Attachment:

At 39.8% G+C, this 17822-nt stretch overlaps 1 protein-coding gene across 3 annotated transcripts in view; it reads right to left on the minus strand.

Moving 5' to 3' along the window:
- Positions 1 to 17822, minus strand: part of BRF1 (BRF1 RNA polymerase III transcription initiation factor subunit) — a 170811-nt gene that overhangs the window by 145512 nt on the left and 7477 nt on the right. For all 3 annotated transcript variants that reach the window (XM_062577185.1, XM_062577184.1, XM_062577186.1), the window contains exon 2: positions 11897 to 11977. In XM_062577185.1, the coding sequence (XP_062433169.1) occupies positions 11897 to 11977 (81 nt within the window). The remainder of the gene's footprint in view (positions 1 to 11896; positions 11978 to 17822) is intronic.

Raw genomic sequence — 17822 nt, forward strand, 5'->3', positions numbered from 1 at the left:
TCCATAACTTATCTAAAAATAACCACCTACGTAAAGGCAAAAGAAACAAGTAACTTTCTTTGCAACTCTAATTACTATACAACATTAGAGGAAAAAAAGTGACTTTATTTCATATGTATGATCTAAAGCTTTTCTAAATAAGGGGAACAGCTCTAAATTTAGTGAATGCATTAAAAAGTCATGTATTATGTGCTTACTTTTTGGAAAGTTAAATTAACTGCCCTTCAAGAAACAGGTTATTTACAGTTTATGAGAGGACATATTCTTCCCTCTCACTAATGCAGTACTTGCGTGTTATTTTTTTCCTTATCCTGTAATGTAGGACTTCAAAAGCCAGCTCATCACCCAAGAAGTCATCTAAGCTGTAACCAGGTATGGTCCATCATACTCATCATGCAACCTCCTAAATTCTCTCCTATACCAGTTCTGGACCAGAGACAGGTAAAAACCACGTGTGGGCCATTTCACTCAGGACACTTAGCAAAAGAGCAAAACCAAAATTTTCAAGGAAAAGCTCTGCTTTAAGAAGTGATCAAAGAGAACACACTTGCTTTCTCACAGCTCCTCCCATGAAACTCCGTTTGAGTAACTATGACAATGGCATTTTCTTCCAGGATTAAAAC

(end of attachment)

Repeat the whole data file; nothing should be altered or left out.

At 39.8% G+C, this 17822-nt stretch overlaps 1 protein-coding gene across 3 annotated transcripts in view; it reads right to left on the minus strand.

Moving 5' to 3' along the window:
- Positions 1 to 17822, minus strand: part of BRF1 (BRF1 RNA polymerase III transcription initiation factor subunit) — a 170811-nt gene that overhangs the window by 145512 nt on the left and 7477 nt on the right. For all 3 annotated transcript variants that reach the window (XM_062577185.1, XM_062577184.1, XM_062577186.1), the window contains exon 2: positions 11897 to 11977. In XM_062577185.1, the coding sequence (XP_062433169.1) occupies positions 11897 to 11977 (81 nt within the window). The remainder of the gene's footprint in view (positions 1 to 11896; positions 11978 to 17822) is intronic.

Raw genomic sequence — 17822 nt, forward strand, 5'->3', positions numbered from 1 at the left:
TCCATAACTTATCTAAAAATAACCACCTACGTAAAGGCAAAAGAAACAAGTAACTTTCTTTGCAACTCTAATTACTATACAACATTAGAGGAAAAAAAGTGACTTTATTTCATATGTATGATCTAAAGCTTTTCTAAATAAGGGGAACAGCTCTAAATTTAGTGAATGCATTAAAAAGTCATGTATTATGTGCTTACTTTTTGGAAAGTTAAATTAACTGCCCTTCAAGAAACAGGTTATTTACAGTTTATGAGAGGACATATTCTTCCCTCTCACTAATGCAGTACTTGCGTGTTATTTTTTTCCTTATCCTGTAATGTAGGACTTCAAAAGCCAGCTCATCACCCAAGAAGTCATCTAAGCTGTAACCAGGTATGGTCCATCATACTCATCATGCAACCTCCTAAATTCTCTCCTATACCAGTTCTGGACCAGAGACAGGTAAAAACCACGTGTGGGCCATTTCACTCAGGACACTTAGCAAAAGAGCAAAACCAAAATTTTCAAGGAAAAGCTCTGCTTTAAGAAGTGATCAAAGAGAACACACTTGCTTTCTCACAGCTCCTCCCATGAAACTCCGTTTGAGTAACTATGACAATGGCATTTTCTTCCAGGATTAAAAC